A sale to an Employee Ownership Trust is becoming more popular for many reasons but in summary the sale can makes sense for owners and employees:

The business owner is able to sell the business. This is not a trivial point. This type of sale is open to business owners even when other types of sale are not possible, either because buyers are unavailable or inappropriate or perhaps the price or conditions are unacceptable. The business valuation includes distributable cash reserves and a qualifying sale is completely free from Capital Gains Tax*. The process is more under the control of the business owner relative to other routes and there is no need to share sensitive information with competitors. The business is sold for a fair price as determined by an independent valuation.

From an employee perspective, the employee-owned business is focused on delivering benefit to the entire employee base and current legislation allows each to be paid up to £3600 per annum as profit share free from tax. Employees appreciate being more engaged in the business.

How does this work and what exactly is an Employee Ownership Trust?

The buyer of the business is a ‘Trust’ – a special type of company set up for the purposes of purchasing the business and ensuring the business is run for the benefit of all employees. The trustee board usually comprises independent directors as well as employee representation and the owner (usually for at least the time until they are fully repaid). The business owner is repaid the proceeds of sale over a period of time, all sums being free from Capital Gains Tax* – a notable benefit for an owner relative to other routes.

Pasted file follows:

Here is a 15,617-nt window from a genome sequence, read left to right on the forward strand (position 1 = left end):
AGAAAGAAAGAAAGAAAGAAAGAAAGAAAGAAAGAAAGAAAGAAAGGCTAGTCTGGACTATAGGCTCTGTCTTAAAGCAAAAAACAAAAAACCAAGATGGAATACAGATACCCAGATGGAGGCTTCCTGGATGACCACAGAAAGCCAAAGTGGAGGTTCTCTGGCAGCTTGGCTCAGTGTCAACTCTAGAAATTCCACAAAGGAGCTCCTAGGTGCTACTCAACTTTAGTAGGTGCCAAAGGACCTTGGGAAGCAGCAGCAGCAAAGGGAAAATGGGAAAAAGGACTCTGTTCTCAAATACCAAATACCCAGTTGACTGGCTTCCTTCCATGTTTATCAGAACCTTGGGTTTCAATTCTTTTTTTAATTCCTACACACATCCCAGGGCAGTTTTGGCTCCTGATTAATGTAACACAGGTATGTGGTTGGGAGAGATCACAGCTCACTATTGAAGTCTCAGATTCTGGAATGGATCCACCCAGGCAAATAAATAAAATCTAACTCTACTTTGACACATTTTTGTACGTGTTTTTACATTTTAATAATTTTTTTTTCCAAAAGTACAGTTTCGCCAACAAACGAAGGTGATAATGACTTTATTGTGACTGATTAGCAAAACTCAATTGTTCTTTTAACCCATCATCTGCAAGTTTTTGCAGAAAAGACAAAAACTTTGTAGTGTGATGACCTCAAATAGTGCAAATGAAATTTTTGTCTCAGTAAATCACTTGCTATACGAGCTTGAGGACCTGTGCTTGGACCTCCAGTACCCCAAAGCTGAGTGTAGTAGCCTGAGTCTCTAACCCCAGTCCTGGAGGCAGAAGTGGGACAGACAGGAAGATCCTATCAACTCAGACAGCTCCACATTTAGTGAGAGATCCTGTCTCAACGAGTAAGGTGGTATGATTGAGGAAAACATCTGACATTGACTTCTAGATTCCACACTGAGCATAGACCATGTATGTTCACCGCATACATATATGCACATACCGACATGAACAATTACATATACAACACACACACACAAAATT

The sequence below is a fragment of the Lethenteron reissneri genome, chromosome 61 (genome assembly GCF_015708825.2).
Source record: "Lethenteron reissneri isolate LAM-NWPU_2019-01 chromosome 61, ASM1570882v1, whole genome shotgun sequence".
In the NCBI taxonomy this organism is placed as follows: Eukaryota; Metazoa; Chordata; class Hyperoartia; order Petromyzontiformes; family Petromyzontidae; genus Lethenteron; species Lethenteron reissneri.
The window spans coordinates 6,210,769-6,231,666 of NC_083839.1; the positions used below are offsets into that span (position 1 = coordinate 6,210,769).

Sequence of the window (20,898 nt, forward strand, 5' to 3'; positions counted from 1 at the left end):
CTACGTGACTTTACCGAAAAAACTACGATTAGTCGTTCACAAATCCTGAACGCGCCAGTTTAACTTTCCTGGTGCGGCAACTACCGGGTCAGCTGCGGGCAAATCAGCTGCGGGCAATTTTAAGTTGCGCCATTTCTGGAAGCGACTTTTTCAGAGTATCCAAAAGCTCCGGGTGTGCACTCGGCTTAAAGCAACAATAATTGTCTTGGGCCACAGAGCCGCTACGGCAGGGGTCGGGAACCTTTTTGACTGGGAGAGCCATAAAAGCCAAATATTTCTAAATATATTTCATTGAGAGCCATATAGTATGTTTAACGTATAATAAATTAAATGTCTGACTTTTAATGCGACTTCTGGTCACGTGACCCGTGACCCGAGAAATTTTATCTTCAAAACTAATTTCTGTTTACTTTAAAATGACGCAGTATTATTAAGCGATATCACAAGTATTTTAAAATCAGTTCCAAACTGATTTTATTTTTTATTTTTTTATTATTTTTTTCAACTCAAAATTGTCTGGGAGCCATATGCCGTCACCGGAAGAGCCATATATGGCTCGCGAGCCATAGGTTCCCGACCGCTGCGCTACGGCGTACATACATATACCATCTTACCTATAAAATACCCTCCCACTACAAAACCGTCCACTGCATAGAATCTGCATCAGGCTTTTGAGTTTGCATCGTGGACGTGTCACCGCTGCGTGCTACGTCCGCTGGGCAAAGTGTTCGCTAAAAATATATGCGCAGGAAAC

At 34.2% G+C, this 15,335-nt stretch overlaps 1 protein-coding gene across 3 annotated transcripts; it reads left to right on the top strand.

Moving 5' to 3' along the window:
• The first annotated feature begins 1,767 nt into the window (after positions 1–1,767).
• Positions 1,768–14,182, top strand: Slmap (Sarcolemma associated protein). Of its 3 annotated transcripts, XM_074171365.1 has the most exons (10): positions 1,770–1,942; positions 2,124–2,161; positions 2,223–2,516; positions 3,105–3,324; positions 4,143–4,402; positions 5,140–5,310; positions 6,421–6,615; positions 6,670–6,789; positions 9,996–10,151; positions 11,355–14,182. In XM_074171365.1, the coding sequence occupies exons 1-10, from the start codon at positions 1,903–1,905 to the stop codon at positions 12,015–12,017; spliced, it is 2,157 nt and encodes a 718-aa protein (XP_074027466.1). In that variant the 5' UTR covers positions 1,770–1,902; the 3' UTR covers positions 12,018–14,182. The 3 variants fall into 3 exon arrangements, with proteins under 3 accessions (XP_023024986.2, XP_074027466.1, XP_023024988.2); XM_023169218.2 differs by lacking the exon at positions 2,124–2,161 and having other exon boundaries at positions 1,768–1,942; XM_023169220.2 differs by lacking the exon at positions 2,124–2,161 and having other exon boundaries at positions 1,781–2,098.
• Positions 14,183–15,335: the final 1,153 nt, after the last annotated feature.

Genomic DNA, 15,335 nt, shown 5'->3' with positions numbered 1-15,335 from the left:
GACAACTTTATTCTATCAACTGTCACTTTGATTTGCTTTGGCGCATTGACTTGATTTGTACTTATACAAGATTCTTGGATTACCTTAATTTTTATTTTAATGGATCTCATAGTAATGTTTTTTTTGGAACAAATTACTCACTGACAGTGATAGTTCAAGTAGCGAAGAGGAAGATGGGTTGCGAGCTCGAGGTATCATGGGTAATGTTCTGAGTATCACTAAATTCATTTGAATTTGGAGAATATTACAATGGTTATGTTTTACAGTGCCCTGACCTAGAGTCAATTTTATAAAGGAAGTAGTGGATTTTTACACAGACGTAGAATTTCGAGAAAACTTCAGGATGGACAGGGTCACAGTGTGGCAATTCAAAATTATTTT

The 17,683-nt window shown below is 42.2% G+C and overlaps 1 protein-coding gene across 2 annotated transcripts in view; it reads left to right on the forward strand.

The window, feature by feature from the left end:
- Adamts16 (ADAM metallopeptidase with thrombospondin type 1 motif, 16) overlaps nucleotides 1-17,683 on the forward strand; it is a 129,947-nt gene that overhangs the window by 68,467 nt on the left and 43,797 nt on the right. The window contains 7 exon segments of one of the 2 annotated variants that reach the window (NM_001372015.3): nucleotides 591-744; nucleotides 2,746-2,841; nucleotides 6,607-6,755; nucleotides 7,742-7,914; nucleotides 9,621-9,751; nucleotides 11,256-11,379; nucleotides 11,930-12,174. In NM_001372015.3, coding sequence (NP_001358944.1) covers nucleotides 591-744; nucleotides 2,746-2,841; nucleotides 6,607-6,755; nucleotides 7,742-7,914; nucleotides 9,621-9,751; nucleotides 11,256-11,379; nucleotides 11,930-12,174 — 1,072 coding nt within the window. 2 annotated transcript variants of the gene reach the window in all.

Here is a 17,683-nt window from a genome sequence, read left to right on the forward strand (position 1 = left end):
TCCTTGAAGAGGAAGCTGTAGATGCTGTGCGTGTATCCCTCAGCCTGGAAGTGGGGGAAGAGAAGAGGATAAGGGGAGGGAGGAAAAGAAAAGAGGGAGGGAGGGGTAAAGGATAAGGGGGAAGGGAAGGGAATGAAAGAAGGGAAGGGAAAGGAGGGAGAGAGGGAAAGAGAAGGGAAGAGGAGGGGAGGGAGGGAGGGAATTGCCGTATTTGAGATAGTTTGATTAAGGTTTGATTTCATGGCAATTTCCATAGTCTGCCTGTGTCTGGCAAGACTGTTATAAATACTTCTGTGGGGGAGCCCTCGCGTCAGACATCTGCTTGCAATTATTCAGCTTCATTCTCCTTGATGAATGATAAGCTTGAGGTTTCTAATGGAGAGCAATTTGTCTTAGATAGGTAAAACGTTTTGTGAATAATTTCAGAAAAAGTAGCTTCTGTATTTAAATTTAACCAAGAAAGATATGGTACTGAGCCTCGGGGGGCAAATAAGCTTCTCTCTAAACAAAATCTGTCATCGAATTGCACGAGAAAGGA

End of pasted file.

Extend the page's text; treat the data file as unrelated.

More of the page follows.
The owner can choose to stay an active employee of the company during (and potentially after) the period he is being paid back and until he is fully repaid he would usually be a trustee of the Trustee company with certain rights over what the company can and cannot do until repaid.

Many business owners from our experience appreciate the stability, certainty, and opportunity that the EOT sale gives them. Whilst not necessarily ready to retire immediately, they can plan their departure a number of years ahead, continue working if that suits them, focusing on furthering the business and maintaining the culture they have built. They can help drive succession planning and develop loyal employees into positions of increased responsibility.

Why not make the most of the current situation and give some thought to your own eventual exit – What does it look like and realistically how far in the future is that? Employee Ownership represents an exit route with many benefits, although we can help you with any of the other options you may wish to consider.

We would love to hear from you and discuss and contrast the option of Employee Ownership with any of the other alternatives.

Please contact:

*As of 11 April 2020, the lifetime allowance for Entrepreneurs Relief was reduced from £10m to £1m. The first £1m of Capital Gain on the sale of a business subject to qualifying criteria, is taxed at 10% and the remainder at standard Capital Gains Tax rate (20%). As from 2014, a sale of shares to an Employee Ownership Trust attracts Capital Gains Tax at a nil rate, and there is no upper limit for this relief.